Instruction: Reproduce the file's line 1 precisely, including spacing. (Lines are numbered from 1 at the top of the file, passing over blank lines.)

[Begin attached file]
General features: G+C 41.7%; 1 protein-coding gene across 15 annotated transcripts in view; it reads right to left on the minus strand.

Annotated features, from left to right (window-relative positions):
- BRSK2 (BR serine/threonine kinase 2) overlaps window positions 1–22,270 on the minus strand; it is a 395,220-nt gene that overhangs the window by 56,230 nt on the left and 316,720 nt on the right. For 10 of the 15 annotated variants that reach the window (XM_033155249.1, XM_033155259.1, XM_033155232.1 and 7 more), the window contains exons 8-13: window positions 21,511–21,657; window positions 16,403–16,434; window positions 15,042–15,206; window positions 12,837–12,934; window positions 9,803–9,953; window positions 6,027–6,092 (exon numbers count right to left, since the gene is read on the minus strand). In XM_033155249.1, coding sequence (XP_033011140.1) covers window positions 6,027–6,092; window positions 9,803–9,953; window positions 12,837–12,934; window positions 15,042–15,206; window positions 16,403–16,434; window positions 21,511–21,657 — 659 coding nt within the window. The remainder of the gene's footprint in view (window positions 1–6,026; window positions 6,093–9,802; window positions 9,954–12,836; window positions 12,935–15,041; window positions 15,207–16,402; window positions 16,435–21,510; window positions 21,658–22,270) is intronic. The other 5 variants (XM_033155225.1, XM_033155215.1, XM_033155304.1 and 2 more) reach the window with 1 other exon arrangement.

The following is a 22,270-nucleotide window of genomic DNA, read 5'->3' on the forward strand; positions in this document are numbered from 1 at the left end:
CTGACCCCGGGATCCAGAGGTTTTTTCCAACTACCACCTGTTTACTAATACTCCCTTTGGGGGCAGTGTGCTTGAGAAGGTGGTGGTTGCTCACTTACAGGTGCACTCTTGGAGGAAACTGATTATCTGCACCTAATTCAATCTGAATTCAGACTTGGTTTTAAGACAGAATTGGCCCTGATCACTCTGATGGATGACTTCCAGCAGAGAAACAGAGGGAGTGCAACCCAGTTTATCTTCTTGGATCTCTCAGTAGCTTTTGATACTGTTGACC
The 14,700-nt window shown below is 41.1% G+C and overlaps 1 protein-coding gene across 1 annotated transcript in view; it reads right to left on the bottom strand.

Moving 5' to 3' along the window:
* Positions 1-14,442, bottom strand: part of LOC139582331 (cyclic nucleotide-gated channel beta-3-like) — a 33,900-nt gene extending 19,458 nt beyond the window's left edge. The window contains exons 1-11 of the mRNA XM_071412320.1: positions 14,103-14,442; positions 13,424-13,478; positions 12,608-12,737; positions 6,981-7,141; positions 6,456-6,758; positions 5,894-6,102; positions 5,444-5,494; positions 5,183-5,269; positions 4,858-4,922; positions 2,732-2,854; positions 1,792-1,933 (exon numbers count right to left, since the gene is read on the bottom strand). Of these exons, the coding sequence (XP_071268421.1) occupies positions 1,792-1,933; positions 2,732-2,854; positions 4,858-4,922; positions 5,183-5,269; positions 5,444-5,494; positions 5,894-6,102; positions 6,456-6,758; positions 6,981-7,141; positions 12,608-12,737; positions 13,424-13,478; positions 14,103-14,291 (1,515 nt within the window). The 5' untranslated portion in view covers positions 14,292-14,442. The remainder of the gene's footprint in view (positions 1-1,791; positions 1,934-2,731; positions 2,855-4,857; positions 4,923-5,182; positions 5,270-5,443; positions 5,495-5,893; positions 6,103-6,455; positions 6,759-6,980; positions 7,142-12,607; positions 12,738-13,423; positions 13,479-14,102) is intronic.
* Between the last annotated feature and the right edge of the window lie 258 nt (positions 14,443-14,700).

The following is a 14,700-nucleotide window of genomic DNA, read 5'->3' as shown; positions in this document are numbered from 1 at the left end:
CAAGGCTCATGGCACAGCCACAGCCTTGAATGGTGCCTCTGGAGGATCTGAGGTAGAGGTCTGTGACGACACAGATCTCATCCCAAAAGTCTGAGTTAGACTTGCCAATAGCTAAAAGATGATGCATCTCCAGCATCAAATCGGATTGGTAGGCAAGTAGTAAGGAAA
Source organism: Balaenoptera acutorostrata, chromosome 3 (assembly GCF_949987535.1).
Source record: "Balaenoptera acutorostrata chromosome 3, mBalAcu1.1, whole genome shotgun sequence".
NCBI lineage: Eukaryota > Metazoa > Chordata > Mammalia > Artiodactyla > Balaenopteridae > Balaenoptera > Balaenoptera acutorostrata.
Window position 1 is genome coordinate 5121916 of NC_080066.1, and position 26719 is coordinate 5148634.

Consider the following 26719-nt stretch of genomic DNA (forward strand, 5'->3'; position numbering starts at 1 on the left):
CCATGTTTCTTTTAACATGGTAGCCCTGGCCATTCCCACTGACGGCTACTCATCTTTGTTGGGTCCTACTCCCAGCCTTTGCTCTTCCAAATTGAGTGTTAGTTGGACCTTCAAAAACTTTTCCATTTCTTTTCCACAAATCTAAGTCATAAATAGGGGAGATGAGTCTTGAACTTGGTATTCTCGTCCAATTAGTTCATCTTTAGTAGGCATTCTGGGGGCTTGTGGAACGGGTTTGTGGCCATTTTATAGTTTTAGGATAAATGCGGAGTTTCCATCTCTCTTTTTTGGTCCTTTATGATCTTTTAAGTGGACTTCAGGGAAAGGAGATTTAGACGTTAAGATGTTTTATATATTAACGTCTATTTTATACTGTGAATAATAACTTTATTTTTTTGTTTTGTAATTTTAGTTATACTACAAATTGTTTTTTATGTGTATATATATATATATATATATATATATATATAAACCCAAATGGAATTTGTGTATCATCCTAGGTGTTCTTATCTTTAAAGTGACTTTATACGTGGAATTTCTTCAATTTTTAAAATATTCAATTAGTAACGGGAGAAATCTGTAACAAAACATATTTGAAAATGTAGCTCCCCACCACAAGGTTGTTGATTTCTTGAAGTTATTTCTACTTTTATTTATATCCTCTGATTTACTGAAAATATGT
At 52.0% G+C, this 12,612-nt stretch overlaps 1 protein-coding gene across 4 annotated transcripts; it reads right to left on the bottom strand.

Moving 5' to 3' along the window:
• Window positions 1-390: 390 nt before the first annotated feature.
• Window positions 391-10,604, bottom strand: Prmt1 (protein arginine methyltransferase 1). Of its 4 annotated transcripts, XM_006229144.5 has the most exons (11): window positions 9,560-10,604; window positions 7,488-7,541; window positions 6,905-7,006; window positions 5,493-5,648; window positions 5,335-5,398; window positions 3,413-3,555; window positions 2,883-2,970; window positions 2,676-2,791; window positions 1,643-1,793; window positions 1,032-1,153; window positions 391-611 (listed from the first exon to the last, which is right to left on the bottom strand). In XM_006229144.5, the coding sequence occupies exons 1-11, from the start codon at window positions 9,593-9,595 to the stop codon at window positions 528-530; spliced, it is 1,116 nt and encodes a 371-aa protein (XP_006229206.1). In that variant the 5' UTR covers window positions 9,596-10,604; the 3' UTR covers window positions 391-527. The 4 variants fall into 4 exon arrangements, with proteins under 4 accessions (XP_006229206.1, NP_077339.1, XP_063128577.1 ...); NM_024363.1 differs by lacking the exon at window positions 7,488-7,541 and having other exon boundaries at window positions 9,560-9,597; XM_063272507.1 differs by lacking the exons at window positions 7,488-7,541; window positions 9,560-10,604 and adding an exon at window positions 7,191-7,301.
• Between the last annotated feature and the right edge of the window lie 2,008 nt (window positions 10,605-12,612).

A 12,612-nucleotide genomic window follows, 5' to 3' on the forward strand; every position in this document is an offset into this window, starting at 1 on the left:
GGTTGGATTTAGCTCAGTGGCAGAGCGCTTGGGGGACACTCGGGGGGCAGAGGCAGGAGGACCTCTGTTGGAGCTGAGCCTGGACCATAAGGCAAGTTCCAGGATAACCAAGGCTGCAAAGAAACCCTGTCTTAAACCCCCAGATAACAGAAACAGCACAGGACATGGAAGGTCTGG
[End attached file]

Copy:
General features: G+C 41.7%; 1 protein-coding gene across 15 annotated transcripts in view; it reads right to left on the minus strand.